News | Oct. 21, 2021

JTF-SD recognizes 2 years of operations, wins

By Jennifer Thibault Joint Task Force-Space Defense

It has been two years since U.S. Space Command leaders recognized the establishment of Joint Task Force-Space Defense in a ceremony at now-Schriever Space Force Base, Colorado.

During the interim, JTF-SD has set out to execute its mission to conduct, in unified action with mission partners, space superiority operations to deter aggression, defend capability and defeat adversaries throughout the continuum of conflict.

The organization’s first commander remains at the helm and is now the first Army space officer to reach the rank of two-star general. Maj. Gen. Tom James led the organization in achieving many wins in support of several U.S. Space Command commander’s key tasks, particularly integrating commercial and interagency organizations and building the command to compete and win.

One of those wins includes establishing the Joint Commercial Operations Cell to integrate commercial space domain awareness sensors.

“We have proven we can provide high-rate monitoring, launch support, and close space object and anomaly event detection of foreign on-orbit assets using unclassified, commercially available resources,” said James. “The team proved we can generate a wide range of protect and defend notifications through commercial sources that are inherently shareable.”

Additionally, the organization developed and published threat response plans, classified capability concepts for employment and a tri-signed space defense campaign plan.

“As with every other warfighting domain, we have developed our plans to counter potential threats in our area of operations,” said U.S. Space Force Brig. Gen. Dennis Bythewood, JTF-SD deputy commander, who joined the organization in July. “We are integrating systems and capabilities to give the combatant command options to protect and defend national, allied and partner space assets.”

JTF-SD furthered the command’s focus on collaboration and strengthening partnerships as it pioneered the fusion of Missile Defense Agency sensors, commercial sensors and the legacy Space Surveillance Network.

“We provide threat-focused space domain awareness, enterprise-wide indications and warning and space superiority efforts,” said Space Force Col. Scott Brodeur, JTF-SD director of operations and director of the National Space Defense Center. “Through our integrated sensor support plan, with resources across the enterprise, we have expanded coverage and are better able to understand the threats.”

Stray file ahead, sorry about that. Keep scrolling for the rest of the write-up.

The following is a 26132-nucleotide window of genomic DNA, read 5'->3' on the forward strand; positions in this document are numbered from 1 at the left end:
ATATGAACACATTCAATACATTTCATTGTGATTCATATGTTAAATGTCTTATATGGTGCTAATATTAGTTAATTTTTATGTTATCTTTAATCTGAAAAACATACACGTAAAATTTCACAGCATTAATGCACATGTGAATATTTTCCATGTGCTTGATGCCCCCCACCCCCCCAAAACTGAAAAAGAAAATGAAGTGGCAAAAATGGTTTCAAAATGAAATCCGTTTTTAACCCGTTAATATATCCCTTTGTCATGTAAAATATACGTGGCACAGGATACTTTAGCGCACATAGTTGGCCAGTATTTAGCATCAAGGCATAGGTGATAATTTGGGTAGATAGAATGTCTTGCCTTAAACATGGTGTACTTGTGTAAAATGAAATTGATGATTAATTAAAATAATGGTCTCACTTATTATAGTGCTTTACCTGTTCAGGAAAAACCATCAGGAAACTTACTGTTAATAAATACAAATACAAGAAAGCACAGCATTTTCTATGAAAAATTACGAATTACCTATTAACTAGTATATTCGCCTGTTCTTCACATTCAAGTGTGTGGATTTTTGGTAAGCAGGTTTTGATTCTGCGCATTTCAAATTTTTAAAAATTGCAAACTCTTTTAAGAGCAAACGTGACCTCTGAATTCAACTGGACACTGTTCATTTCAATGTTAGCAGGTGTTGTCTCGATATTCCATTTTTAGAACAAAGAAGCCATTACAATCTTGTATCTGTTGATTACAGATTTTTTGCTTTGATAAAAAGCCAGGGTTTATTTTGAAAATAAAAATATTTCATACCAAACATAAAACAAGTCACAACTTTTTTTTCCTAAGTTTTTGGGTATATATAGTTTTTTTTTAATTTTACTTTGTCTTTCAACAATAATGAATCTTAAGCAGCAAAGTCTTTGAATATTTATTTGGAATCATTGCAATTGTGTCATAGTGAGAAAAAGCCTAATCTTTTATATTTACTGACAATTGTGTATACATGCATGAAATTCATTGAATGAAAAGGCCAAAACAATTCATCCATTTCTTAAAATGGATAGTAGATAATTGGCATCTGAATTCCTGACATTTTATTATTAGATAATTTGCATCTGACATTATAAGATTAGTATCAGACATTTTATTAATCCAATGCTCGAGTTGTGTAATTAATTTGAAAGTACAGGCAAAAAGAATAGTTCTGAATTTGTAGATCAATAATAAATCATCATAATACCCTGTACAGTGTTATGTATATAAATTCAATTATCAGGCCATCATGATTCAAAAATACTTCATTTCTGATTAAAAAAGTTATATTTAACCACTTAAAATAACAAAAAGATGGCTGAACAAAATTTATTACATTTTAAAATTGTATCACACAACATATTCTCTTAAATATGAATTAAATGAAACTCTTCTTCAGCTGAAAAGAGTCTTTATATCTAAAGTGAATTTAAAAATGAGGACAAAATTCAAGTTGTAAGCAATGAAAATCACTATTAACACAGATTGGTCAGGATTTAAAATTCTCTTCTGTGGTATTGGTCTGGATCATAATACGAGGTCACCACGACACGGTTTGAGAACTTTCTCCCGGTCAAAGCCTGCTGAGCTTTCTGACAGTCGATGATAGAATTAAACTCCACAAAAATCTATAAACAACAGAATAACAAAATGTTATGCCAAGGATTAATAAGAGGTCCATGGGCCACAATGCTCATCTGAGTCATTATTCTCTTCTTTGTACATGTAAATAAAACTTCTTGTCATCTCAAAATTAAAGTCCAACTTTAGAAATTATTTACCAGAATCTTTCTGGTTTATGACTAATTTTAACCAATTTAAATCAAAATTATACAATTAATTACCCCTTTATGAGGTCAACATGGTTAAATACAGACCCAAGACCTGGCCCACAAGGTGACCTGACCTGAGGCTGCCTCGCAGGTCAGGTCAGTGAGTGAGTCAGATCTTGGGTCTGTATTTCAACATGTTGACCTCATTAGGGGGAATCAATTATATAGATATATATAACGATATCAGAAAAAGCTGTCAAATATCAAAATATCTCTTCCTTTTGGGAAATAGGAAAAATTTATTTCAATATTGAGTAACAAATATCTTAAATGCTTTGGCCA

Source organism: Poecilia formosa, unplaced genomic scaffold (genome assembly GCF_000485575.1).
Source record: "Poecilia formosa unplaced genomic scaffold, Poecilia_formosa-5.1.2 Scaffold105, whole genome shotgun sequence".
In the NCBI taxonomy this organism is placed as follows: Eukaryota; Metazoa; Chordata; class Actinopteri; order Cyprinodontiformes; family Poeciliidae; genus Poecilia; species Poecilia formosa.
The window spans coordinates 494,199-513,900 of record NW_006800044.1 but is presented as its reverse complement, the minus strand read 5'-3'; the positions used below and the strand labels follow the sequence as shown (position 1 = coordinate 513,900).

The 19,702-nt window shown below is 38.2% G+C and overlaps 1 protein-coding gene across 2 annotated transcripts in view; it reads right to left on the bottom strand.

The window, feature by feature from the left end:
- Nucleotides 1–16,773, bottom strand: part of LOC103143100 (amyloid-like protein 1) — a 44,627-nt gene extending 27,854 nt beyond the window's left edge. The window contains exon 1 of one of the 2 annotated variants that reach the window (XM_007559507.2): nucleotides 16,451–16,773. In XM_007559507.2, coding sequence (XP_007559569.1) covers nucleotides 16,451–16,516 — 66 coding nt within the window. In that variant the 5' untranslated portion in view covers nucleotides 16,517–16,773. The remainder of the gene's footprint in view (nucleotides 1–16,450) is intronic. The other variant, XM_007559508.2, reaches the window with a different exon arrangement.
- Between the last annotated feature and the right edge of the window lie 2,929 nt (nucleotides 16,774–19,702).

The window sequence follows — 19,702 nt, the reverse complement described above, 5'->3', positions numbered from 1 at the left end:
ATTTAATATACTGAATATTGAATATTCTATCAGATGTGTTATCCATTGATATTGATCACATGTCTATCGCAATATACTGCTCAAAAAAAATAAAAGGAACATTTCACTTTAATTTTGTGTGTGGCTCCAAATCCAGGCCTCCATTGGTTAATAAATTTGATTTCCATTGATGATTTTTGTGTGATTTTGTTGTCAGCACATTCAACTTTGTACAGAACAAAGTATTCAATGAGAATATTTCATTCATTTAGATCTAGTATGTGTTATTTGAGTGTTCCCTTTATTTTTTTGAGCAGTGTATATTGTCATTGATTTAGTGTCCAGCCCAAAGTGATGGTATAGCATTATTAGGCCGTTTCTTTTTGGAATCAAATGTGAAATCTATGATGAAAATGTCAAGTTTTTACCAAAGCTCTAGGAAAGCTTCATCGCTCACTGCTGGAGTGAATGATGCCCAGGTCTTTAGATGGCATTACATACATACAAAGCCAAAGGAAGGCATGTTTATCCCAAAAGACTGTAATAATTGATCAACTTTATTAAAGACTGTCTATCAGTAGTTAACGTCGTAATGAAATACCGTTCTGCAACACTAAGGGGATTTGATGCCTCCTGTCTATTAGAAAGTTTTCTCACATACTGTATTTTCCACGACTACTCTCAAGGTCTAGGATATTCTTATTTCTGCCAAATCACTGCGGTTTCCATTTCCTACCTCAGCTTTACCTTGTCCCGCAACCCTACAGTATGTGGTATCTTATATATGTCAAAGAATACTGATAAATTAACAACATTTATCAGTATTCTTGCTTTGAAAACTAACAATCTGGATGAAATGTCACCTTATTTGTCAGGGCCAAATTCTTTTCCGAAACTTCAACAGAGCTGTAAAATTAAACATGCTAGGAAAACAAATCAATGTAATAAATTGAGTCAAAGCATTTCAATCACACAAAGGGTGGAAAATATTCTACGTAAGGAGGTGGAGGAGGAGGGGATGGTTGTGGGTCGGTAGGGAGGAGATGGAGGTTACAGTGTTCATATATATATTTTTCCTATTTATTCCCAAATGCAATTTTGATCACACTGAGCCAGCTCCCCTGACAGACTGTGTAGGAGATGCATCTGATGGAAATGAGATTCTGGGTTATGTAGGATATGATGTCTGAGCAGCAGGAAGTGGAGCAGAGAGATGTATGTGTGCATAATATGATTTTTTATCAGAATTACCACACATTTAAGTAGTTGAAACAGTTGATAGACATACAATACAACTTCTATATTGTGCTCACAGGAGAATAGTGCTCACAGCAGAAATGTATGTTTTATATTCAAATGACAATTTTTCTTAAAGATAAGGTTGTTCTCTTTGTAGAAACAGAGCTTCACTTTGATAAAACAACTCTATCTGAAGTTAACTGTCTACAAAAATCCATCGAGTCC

While moving the mission forward, leaders have also taken actions to ensure the resilience of its operations by completing its shadow operations center and alternate dais construction.

“We have been a Secretary of Defense priority from our original stand up as the Joint Interagency Combined Space Operations Center to today,” said U.S. Air Force Lt. Col. Derek Reimer, JTF-SD Capabilities and Resources Integration director. “We were able to complete this construction as a result of Department of Defense support in this project’s designation as a Joint Emergent Operational Need.”

JTF-SD operations are now more resilient than they were two years ago and through exercises they have integrated those operations into other combatant commands.

“We have become key players in multi-domain operations and exercises, such as Pacific Sentry, among others,” said Space Force Lt. Col. William McGillivray, JTF-SD Development Division director. “We maintain a continuous and perpetual cycle advancing readiness of current and future space capabilities. We hold a variety of exercises with varying levels of integration within the combatant command in addition to engaging in the larger, well-known space exercises such as Global Lightning.”

All of these wins support USSPACECOM’s charge of "Never a Day Without Space." 

“I am proud of our collective efforts these past two years,” said James. “We will continue this focus and commitment in support of our national security strategy because we know our adversaries are not sitting still.”